What: Shares of MannKind Corp. (NASDAQ:MNKD), an embattled drug and device maker intent on marketing inhaled insulin to the huge number of diabetics, dropped 29.6% according to data from S&P Global Market Intelligence. Its desperate attempt to stay afloat through an unusual, and highly dilutive stock offering was largely responsible for the latest price collapse.
So what: In case you haven't been following MannKind lately, its partner Sanofi exited their agreement to commercialize MannKind's only product, Afrezza, after a dismal product launch. During the first nine months of 2015, the French drugmaker reported Afrezza sales of just $5.4 million, and cut MannKind loose at its first opportunity.
MannKind regained the rights to Afrezza in April and plans to relaunch the drug itself in the third quarter, but its financial ability to do so is questionable. The company ended the first quarter with just $27.6 million in cash and equivalents. Considering it registered a $24.8 million loss in the first quarter alone, simply keeping the lights on until the end of the year might be a challenge.
To shore up finances for the launch, at the same time as it released its Q1 report, the company announced a complex equity offering that will reduce existing shareholders' slice of any potential profits by about 11% immediately, based on the number of shares outstanding at the end of March.
Now what: In order to entice institutional investors to buy the shares, MannKind packaged each one with options to purchase 0.75 shares at $1.50 per share within the next two years, and 0.25 shares at $1.50 beginning in May 2017.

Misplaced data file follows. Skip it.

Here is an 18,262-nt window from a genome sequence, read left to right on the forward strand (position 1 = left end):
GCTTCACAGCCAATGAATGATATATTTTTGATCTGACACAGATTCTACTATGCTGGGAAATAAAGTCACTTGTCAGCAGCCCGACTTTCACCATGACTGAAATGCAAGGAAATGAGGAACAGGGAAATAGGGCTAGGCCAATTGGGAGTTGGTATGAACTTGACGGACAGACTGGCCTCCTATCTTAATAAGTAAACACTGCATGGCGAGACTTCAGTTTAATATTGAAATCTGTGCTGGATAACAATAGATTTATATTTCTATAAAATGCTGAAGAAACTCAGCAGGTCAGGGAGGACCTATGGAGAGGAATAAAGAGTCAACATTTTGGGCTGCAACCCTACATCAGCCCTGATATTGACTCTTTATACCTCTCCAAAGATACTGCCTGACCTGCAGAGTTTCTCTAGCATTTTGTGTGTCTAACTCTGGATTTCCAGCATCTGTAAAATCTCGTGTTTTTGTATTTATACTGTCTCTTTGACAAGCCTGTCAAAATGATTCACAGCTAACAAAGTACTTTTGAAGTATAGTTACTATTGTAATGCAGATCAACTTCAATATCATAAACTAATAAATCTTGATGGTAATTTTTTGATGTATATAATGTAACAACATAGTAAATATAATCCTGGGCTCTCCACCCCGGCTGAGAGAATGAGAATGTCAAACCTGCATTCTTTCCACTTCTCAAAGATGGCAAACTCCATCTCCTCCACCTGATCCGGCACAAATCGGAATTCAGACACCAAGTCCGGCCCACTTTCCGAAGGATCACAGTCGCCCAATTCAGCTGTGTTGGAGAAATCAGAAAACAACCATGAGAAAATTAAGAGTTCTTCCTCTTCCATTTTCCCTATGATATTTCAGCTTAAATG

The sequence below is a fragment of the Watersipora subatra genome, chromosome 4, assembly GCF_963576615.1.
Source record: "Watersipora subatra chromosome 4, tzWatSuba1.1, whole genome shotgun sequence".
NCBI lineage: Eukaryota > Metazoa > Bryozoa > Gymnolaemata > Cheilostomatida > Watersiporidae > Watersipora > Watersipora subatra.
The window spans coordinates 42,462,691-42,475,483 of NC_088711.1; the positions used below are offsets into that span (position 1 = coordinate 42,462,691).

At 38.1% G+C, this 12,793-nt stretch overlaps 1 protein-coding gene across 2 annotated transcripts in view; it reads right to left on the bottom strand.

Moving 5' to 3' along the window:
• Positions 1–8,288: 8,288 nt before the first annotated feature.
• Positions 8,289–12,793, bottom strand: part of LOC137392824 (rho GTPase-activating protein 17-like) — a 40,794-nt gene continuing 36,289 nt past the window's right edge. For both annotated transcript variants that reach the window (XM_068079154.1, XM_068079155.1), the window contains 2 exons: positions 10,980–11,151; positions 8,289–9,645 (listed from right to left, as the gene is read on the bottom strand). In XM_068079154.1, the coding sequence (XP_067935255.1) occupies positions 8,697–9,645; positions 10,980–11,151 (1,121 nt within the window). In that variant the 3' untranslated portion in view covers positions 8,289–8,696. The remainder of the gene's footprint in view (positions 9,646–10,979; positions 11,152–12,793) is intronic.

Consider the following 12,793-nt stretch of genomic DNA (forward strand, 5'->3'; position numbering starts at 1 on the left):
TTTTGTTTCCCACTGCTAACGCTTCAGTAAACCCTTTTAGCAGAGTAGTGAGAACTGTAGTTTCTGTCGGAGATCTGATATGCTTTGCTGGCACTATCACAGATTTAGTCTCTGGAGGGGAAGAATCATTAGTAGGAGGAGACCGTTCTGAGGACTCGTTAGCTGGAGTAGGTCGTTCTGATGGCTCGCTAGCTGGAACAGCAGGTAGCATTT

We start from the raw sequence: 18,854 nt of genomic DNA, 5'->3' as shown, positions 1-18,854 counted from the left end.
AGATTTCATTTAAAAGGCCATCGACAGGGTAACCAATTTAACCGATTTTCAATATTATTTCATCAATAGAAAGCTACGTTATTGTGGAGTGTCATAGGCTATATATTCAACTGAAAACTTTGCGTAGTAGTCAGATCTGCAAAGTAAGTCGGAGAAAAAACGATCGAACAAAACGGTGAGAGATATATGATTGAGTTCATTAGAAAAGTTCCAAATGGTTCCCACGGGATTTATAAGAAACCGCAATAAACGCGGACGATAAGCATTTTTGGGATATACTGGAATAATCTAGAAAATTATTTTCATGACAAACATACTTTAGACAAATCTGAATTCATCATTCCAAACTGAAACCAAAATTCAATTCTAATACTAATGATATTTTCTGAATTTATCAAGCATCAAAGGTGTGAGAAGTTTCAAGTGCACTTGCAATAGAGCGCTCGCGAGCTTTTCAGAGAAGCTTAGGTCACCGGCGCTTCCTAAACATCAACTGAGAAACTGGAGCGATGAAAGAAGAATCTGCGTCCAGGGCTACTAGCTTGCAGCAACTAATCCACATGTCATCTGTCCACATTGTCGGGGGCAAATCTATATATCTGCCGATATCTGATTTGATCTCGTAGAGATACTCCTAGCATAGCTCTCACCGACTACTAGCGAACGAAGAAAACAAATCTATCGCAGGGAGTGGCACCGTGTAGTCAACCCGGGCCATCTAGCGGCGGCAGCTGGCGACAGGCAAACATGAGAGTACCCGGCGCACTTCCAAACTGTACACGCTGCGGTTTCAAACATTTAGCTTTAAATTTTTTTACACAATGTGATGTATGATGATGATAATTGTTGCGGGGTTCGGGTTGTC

In other words, if the stock rises above $1.50 from its recent levels of just over $1.00, the investors might convert them or hold on a bit longer for a better price. Any way you slice it, more dilutions lie ahead if the stock rises. The offering reeks of desperation.
MannKind is truly in a precarious position. Solvency issues aside, Afrezza has some enormous hurdles ahead of it. Its label contains severe FDA black-box warnings about potential bronchospasms, a tightening of the lungs' air passages similar to an asthma attack.
This warning requires physicians who want to prescribe the drug to assess patients' lung health, which often requires trips to multiple doctors. Furthermore, the treatment isn't included on the preferred formulary from the two largest U.S. pharmacy benefit managers, Express Scripts and CVS Health, which makes reimbursement another issue.
There are plenty of anecdotes attesting to the drug's popularity among the relatively few patients who have had access to it, with benefits that range from its discreet convenience to its rapid lowering of mealtime blood glucose spikes. As much as I'd like to see Afrezza succeed and its shareholders regain their extensive losses, I doubt this will be the last time MannKind stock takes a big tumble.